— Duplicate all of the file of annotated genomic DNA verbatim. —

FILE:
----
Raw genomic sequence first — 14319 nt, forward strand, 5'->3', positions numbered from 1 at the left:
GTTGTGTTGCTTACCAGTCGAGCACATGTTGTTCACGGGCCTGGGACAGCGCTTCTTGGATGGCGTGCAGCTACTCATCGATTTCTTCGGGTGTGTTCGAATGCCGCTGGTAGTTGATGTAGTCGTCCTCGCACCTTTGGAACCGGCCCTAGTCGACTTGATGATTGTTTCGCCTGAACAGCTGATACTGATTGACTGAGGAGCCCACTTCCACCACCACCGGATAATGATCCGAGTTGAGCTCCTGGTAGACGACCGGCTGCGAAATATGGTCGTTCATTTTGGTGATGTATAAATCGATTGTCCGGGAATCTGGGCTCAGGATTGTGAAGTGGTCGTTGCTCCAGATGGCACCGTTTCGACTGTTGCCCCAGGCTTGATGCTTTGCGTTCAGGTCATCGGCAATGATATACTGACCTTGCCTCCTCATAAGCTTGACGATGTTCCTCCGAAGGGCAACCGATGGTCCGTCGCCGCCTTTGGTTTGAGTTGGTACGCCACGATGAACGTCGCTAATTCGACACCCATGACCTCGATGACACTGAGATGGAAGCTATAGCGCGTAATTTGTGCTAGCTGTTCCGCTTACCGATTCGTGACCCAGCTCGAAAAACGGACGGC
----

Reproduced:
Raw genomic sequence first — 14319 nt, forward strand, 5'->3', positions numbered from 1 at the left:
GTTGTGTTGCTTACCAGTCGAGCACATGTTGTTCACGGGCCTGGGACAGCGCTTCTTGGATGGCGTGCAGCTACTCATCGATTTCTTCGGGTGTGTTCGAATGCCGCTGGTAGTTGATGTAGTCGTCCTCGCACCTTTGGAACCGGCCCTAGTCGACTTGATGATTGTTTCGCCTGAACAGCTGATACTGATTGACTGAGGAGCCCACTTCCACCACCACCGGATAATGATCCGAGTTGAGCTCCTGGTAGACGACCGGCTGCGAAATATGGTCGTTCATTTTGGTGATGTATAAATCGATTGTCCGGGAATCTGGGCTCAGGATTGTGAAGTGGTCGTTGCTCCAGATGGCACCGTTTCGACTGTTGCCCCAGGCTTGATGCTTTGCGTTCAGGTCATCGGCAATGATATACTGACCTTGCCTCCTCATAAGCTTGACGATGTTCCTCCGAAGGGCAACCGATGGTCCGTCGCCGCCTTTGGTTTGAGTTGGTACGCCACGATGAACGTCGCTAATTCGACACCCATGACCTCGATGACACTGAGATGGAAGCTATAGCGCGTAATTTGTGCTAGCTGTTCCGCTTACCGATTCGTGACCCAGCTCGAAAAACGGACGGC